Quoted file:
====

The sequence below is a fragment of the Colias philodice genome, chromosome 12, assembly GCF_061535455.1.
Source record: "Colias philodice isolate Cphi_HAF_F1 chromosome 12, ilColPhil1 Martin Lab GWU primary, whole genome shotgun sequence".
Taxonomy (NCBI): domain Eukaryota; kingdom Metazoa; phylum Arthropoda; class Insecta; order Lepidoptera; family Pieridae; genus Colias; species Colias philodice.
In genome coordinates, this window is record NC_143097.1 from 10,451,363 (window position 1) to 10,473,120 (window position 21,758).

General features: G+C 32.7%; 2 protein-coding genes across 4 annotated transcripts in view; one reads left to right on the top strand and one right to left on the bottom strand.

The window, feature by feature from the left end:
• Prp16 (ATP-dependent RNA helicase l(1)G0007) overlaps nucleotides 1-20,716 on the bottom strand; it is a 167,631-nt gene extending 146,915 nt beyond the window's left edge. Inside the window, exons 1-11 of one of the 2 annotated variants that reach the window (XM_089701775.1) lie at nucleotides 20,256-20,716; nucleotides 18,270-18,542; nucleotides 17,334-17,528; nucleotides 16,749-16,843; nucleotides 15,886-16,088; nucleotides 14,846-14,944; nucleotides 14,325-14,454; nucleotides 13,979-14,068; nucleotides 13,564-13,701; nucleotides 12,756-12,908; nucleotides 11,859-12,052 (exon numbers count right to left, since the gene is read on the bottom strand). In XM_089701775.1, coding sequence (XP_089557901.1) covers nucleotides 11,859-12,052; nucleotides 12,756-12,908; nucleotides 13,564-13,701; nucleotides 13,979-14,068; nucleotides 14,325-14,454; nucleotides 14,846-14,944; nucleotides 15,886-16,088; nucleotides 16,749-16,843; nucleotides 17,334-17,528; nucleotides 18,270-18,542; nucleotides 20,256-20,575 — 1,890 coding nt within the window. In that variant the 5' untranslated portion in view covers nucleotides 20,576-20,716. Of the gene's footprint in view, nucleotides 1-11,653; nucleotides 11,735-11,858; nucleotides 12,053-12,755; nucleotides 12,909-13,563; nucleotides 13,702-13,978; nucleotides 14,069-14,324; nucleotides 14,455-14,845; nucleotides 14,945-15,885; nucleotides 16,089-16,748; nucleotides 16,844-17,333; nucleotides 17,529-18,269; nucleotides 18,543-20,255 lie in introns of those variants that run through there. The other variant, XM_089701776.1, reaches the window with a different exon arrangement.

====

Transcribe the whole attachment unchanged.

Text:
The sequence below is a fragment of the Colias philodice genome, chromosome 12, assembly GCF_061535455.1.
Source record: "Colias philodice isolate Cphi_HAF_F1 chromosome 12, ilColPhil1 Martin Lab GWU primary, whole genome shotgun sequence".
Taxonomy (NCBI): domain Eukaryota; kingdom Metazoa; phylum Arthropoda; class Insecta; order Lepidoptera; family Pieridae; genus Colias; species Colias philodice.
In genome coordinates, this window is record NC_143097.1 from 10,451,363 (window position 1) to 10,473,120 (window position 21,758).

General features: G+C 32.7%; 2 protein-coding genes across 4 annotated transcripts in view; one reads left to right on the top strand and one right to left on the bottom strand.

The window, feature by feature from the left end:
• Prp16 (ATP-dependent RNA helicase l(1)G0007) overlaps nucleotides 1-20,716 on the bottom strand; it is a 167,631-nt gene extending 146,915 nt beyond the window's left edge. Inside the window, exons 1-11 of one of the 2 annotated variants that reach the window (XM_089701775.1) lie at nucleotides 20,256-20,716; nucleotides 18,270-18,542; nucleotides 17,334-17,528; nucleotides 16,749-16,843; nucleotides 15,886-16,088; nucleotides 14,846-14,944; nucleotides 14,325-14,454; nucleotides 13,979-14,068; nucleotides 13,564-13,701; nucleotides 12,756-12,908; nucleotides 11,859-12,052 (exon numbers count right to left, since the gene is read on the bottom strand). In XM_089701775.1, coding sequence (XP_089557901.1) covers nucleotides 11,859-12,052; nucleotides 12,756-12,908; nucleotides 13,564-13,701; nucleotides 13,979-14,068; nucleotides 14,325-14,454; nucleotides 14,846-14,944; nucleotides 15,886-16,088; nucleotides 16,749-16,843; nucleotides 17,334-17,528; nucleotides 18,270-18,542; nucleotides 20,256-20,575 — 1,890 coding nt within the window. In that variant the 5' untranslated portion in view covers nucleotides 20,576-20,716. Of the gene's footprint in view, nucleotides 1-11,653; nucleotides 11,735-11,858; nucleotides 12,053-12,755; nucleotides 12,909-13,563; nucleotides 13,702-13,978; nucleotides 14,069-14,324; nucleotides 14,455-14,845; nucleotides 14,945-15,885; nucleotides 16,089-16,748; nucleotides 16,844-17,333; nucleotides 17,529-18,269; nucleotides 18,543-20,255 lie in introns of those variants that run through there. The other variant, XM_089701776.1, reaches the window with a different exon arrangement.